In the early Second World War – being 1939 or 1940, a total of nine pillboxes, along with other defences and bunkers, were built across Canvey Island. Canvey Island formed the start of the first line of defence against an invasion coming towards Western England from the Germans. This line is known as the GHQ line, and was intended to mainly protect factories producing equipment which was needed to keep Britain fit and fighting. At least 11 pillboxes once existed, with around 9 present around the seawalls, but now only one survives inland which escaped the seawall’s reconstruction in the late 1970s. Some may have been buried under the new wall.
The Last Surviving Pillbox
Today, only a handful of WW2 structures remain on the island, plus the final out of eleven or more pillboxes. The last one, a Type FW3/98 (extremely rare in Essex) for those keen enthusiasts, stands today off of Haven road, on the side of the new Roscommon Way extension.
This extension has done the pillbox nothing but a good revitalization, as it previously was partially engulfed by trees and bushes. What is also good now, is that you can follow the roadside path to access it, rather than having to go leaping over barbed wire fences to say the least. Before I was truly into Canvey’s history and remains, I visited the pillbox in what must have been 2010. It had much litter inside it, from a mattress, to the bones of an animal. Now, the inside has been cleaned out, and the bushes which obstructed it removed. It now stands in reasonable condition, maintaining all outer layers although with some signs of crumbling. Camouflage nails are visible. It’s entrance was for a long time neatly sealed off with a wire mesh, although as of 2021 has since bee ripped off and is now full of litter.
One thing to note for those who don’t know much about pillboxes, is that the holes, called loops, were too small to house a medium belt-fed machine gun capable of cutting down hordes of approaching enemies. Instead, the average British pillbox was designed to be used to fire only a rifle or light machine gun (a machine gun operable by a single man). This pillbox has a smaller loophole near the door probably for close defence with a pistol.
The Other Lost Pillboxes
Most of Canvey’s pillboxes now lost to the construction of the current late-1970s’ seawall were of the Essex Lozenge through-the-wall variety. However, many of these had square fronts rather than hexagonal ones as seen more commonly in Essex’s coast, such as the Dengie and Paglesham. Below are just a few of the many that once existed, and others can be spotted in Britain From Above‘s post-war photography of the island. You can the sites of them today in our video at the top of the page.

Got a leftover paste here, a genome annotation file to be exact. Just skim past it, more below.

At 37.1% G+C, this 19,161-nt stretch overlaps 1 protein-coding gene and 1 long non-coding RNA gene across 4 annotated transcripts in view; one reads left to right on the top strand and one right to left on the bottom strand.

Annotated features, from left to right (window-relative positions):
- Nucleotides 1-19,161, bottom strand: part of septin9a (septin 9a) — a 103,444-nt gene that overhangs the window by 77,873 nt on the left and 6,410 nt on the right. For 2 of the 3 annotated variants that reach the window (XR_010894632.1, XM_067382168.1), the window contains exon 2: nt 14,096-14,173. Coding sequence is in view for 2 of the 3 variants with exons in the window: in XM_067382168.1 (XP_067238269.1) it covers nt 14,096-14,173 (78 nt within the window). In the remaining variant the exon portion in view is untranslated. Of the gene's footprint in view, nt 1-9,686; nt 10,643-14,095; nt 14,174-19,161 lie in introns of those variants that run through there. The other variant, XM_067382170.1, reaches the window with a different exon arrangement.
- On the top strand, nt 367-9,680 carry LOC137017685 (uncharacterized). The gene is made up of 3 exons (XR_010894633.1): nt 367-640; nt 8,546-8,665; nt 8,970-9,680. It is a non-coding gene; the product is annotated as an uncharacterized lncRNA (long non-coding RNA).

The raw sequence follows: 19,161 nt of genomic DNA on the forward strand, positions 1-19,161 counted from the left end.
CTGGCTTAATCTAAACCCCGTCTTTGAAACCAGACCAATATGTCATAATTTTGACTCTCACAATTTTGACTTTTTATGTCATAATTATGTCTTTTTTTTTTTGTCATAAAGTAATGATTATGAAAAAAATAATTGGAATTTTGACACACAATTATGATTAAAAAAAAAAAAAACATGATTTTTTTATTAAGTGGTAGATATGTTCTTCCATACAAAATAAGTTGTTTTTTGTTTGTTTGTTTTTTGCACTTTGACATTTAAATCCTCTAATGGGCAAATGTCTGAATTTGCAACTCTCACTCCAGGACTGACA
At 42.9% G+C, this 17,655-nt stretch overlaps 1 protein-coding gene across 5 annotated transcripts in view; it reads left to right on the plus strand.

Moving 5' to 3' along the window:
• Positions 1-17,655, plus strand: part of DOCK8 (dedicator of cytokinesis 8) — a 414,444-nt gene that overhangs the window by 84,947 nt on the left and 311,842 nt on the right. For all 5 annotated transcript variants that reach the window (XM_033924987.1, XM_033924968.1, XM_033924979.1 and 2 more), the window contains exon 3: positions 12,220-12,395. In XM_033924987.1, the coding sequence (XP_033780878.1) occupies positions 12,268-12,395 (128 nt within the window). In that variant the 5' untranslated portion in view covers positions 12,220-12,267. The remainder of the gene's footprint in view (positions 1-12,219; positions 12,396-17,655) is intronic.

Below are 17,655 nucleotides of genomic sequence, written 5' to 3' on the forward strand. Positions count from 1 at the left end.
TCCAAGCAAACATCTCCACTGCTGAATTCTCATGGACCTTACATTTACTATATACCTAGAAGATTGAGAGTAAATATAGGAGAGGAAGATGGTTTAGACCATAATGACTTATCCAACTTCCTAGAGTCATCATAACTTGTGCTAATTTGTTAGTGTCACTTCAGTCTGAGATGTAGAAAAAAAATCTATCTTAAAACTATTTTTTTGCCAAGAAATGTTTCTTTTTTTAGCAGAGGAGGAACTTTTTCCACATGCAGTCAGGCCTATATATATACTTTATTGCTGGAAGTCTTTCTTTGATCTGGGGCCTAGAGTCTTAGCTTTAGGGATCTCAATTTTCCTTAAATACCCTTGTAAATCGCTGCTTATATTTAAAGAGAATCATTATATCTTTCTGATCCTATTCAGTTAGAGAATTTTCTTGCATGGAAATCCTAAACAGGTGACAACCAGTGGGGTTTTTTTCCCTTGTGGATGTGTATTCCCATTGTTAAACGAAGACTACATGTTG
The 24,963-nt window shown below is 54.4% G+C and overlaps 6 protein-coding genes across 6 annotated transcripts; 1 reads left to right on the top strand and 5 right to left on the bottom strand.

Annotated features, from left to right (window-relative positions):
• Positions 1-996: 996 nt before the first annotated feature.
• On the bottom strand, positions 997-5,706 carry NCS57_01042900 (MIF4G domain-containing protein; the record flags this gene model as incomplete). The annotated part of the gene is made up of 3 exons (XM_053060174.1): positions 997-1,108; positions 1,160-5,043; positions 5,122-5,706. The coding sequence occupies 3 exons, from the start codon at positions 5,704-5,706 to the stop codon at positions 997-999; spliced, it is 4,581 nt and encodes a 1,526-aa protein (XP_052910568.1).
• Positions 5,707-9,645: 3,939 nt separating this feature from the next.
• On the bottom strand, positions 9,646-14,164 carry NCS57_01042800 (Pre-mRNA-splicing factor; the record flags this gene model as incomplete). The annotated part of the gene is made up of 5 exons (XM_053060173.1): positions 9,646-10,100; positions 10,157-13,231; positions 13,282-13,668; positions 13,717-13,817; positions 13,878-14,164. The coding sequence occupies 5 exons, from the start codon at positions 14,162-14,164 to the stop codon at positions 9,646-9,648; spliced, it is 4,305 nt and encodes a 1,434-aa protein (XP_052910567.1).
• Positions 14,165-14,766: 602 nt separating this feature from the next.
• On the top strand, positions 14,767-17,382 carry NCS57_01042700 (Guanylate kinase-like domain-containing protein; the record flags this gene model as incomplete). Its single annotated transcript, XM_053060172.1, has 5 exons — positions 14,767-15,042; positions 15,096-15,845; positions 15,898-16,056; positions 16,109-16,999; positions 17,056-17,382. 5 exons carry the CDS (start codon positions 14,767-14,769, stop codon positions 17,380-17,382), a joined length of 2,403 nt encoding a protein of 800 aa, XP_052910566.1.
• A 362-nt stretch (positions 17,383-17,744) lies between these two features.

This Essex Lozenge pillbox once stood on the seawall facing the Hadleigh Ray part of the Thames Estuary. It can be seen in this picture during the 1953 Canvey Floods. Today, a large area of seawall earthen bank stands in its place where a footpath slopes up to the wall. It is possible it is buried under there at least partially.
Canvey Point: Sailing Club
One through-the-wall Lozenge style pillbox was known to stand facing Canvey Point near the sailing club. It can be seen in this aerial post-war image from Britain From Above. A concrete outcrop from the wall is visible today, but this is not big enough to have been built wholly around the pillbox so may be unrelated. At the bottom of the wall, a concrete base is visible; probably just a pathway area, but broken older concrete is also visible which may be from the pillbox.
Canvey Point: B17 Memorial Corner
This Essex Lozenge type pillbox was once at the sharp right angle in Canvey’s seawall towards the Point – now the B17 crash memorial (pictured). It is visible on post-war aerial photography from Britain From Above. After looking at old footage of Canvey from around the late 1970s, I found some brief low quality footage of what is probably this pillbox shortly before demolition. It can be seen at the sea wall’s corner. The pillbox can be seen again in this early 1980s photograph taken just before it was demolished with the construction of the new wall.
Canvey Gas Terminal Defences
Several through-the-wall pillboxes were situated along the Canvey seawall between Thorney Bay and Hole Haven/The Lobster Smack. These defended the 1930s’ gas terminals which still function today under Calor Gas. In wartime, these were strategically important, and the pillboxes were placed either side of its jetties which still survive probably in case they were used for enemy landings. Today, hexagonal outcrops on the modern seawall are visible at their sites. Dave Bullock suggests this is because the concrete pillboxes were too expensive and tough to demolished and hence they were simply buried with the seawall built around them. This would appear correct, and the pillboxes likely survive buried under the bank.
Deadmans Point Battery, Thorney Bay
The coastal defence gun batteries at Thorney Bay were equipped with many pillboxes both along the seawalls and inland for perimeter defence. Fred Nash’s 1990s photographs of Deadmans Point battery shows a sorry-looking pillbox with its roof demolished, and another one intact (or the same one at different times). They were demolished shortly after. You can learn about the Thorney Bay gun batteries here.